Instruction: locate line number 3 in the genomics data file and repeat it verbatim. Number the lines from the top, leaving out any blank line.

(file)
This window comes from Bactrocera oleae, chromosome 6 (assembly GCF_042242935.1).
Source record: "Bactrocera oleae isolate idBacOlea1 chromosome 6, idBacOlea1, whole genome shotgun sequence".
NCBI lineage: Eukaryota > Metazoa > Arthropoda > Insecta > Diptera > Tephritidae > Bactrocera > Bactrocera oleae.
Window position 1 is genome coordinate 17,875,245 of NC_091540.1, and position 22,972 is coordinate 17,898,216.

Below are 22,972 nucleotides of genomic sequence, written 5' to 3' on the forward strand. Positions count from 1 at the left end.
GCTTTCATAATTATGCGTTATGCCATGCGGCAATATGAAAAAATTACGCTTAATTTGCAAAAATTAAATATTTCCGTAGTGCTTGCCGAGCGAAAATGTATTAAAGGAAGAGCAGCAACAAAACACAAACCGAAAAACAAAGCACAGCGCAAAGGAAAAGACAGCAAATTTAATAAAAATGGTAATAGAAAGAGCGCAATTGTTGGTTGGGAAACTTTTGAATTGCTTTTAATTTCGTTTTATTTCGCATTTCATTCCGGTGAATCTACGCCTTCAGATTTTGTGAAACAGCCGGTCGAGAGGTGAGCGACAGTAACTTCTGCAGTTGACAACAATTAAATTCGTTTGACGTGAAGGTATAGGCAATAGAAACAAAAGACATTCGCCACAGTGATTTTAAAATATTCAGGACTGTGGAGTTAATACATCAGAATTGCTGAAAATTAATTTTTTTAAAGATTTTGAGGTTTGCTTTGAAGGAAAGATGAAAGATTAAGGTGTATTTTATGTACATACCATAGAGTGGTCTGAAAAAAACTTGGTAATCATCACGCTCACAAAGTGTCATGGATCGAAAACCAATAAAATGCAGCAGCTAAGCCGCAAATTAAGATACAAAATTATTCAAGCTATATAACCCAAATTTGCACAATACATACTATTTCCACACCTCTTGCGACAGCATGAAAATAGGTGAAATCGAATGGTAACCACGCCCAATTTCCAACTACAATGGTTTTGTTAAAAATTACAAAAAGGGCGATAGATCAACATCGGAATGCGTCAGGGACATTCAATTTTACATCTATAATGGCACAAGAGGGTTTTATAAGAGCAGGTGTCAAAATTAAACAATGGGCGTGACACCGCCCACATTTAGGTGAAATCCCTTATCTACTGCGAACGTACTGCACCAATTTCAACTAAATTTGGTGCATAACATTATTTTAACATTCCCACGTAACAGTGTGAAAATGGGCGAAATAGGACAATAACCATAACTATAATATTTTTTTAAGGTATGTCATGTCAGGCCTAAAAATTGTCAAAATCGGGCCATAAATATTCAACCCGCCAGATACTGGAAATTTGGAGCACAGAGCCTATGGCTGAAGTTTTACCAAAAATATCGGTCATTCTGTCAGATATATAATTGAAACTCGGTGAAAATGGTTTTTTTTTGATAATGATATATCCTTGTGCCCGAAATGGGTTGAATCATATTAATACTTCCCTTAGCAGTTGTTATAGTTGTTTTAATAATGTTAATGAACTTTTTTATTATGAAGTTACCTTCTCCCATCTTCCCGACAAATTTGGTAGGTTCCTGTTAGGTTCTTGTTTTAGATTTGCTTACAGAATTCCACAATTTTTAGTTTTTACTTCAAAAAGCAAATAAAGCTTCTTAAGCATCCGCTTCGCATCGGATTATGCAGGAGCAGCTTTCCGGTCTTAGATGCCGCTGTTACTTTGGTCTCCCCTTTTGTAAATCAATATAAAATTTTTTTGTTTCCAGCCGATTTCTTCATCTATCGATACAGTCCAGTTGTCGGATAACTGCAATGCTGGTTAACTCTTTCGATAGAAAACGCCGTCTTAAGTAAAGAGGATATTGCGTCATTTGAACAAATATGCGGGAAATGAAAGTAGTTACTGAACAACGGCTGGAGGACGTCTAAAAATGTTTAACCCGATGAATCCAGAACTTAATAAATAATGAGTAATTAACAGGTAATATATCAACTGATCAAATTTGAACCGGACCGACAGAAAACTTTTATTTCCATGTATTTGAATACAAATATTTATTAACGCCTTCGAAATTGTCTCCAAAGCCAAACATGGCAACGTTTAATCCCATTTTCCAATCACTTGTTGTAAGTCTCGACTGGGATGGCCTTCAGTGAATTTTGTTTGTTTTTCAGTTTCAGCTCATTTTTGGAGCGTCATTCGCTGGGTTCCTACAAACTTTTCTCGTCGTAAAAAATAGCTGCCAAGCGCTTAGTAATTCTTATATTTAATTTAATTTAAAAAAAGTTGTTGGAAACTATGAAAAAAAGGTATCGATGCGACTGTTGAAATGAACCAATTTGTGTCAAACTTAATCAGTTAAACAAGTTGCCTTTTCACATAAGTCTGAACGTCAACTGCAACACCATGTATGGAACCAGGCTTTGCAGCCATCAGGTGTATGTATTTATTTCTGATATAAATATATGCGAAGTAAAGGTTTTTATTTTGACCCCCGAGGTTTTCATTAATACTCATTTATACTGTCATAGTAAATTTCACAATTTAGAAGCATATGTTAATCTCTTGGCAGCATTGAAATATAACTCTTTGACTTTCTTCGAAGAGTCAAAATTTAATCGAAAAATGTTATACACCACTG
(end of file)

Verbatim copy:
NCBI lineage: Eukaryota > Metazoa > Arthropoda > Insecta > Diptera > Tephritidae > Bactrocera > Bactrocera oleae.